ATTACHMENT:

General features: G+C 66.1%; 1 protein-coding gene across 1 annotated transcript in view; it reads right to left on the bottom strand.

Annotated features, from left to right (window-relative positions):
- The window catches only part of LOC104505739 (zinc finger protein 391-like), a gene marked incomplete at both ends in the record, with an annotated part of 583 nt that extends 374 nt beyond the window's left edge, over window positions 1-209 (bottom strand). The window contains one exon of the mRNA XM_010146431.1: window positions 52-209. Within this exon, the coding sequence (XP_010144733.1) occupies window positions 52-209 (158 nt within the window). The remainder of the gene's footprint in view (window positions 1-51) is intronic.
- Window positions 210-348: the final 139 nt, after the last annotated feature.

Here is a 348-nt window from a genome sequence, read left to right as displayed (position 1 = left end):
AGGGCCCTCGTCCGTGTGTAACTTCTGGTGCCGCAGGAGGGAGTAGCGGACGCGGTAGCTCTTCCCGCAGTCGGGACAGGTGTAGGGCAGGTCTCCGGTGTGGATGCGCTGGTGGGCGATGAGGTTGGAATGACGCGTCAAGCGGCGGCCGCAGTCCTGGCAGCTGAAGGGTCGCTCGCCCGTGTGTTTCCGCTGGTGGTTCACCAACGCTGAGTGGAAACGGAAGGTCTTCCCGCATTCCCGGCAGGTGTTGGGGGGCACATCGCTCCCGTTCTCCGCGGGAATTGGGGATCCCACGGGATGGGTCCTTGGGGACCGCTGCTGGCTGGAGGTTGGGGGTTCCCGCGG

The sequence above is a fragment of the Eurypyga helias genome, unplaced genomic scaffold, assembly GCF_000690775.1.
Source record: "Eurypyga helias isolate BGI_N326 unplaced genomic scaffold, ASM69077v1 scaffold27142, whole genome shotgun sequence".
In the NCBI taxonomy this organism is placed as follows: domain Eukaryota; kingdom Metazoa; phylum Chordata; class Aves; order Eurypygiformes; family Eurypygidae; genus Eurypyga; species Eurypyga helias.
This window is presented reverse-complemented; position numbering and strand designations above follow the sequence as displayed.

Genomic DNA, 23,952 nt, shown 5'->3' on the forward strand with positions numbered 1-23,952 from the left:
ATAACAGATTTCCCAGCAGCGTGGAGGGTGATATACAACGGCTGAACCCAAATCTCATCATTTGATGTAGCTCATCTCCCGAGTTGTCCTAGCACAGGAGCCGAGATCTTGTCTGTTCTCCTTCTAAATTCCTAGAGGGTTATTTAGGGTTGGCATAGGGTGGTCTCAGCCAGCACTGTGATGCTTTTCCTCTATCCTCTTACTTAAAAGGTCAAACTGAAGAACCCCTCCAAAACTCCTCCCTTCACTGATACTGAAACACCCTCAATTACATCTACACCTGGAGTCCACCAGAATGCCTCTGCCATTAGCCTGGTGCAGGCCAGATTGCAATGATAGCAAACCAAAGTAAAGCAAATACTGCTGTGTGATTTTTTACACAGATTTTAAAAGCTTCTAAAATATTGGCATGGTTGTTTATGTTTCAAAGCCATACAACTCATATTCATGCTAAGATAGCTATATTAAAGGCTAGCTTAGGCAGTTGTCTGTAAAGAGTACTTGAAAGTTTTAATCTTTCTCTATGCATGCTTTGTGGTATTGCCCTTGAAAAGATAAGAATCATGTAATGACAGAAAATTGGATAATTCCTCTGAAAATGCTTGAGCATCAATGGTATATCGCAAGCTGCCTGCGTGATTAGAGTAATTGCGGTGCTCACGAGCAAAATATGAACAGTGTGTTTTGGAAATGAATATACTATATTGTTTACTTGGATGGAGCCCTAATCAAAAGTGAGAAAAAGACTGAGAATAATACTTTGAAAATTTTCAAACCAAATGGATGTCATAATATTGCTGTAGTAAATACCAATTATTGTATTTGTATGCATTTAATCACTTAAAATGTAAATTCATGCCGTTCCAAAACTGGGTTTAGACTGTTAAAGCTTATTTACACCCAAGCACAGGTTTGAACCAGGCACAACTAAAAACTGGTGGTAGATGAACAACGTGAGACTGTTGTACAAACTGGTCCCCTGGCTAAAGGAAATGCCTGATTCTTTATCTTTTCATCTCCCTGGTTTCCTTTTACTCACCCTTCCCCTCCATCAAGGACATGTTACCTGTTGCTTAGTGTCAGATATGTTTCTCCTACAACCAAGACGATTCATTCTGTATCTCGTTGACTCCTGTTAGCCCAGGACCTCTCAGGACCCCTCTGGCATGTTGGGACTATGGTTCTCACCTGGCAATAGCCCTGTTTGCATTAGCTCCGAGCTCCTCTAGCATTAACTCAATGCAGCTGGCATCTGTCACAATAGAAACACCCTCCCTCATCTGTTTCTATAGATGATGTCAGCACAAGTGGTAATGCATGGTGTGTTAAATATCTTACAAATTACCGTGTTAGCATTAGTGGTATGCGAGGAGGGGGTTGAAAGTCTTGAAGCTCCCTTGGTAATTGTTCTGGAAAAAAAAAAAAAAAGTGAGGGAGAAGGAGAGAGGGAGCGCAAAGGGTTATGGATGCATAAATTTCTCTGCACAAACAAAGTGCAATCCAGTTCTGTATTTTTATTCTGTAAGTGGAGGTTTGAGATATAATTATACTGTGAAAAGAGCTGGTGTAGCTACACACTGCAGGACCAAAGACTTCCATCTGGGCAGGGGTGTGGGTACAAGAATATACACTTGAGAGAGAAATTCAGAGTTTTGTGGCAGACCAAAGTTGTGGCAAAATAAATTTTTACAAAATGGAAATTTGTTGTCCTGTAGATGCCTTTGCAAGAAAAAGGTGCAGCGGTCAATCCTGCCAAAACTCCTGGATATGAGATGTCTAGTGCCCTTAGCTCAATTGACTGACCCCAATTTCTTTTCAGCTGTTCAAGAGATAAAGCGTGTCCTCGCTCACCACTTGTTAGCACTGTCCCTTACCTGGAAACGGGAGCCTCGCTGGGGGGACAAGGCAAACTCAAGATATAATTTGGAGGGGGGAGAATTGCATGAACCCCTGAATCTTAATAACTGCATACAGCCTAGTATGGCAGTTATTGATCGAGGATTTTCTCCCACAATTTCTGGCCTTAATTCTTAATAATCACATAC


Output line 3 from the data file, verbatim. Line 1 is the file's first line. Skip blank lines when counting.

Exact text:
- The window catches only part of LOC104505739 (zinc finger protein 391-like), a gene marked incomplete at both ends in the record, with an annotated part of 583 nt that extends 374 nt beyond the window's left edge, over window positions 1-209 (bottom strand). The window contains one exon of the mRNA XM_010146431.1: window positions 52-209. Within this exon, the coding sequence (XP_010144733.1) occupies window positions 52-209 (158 nt within the window). The remainder of the gene's footprint in view (window positions 1-51) is intronic.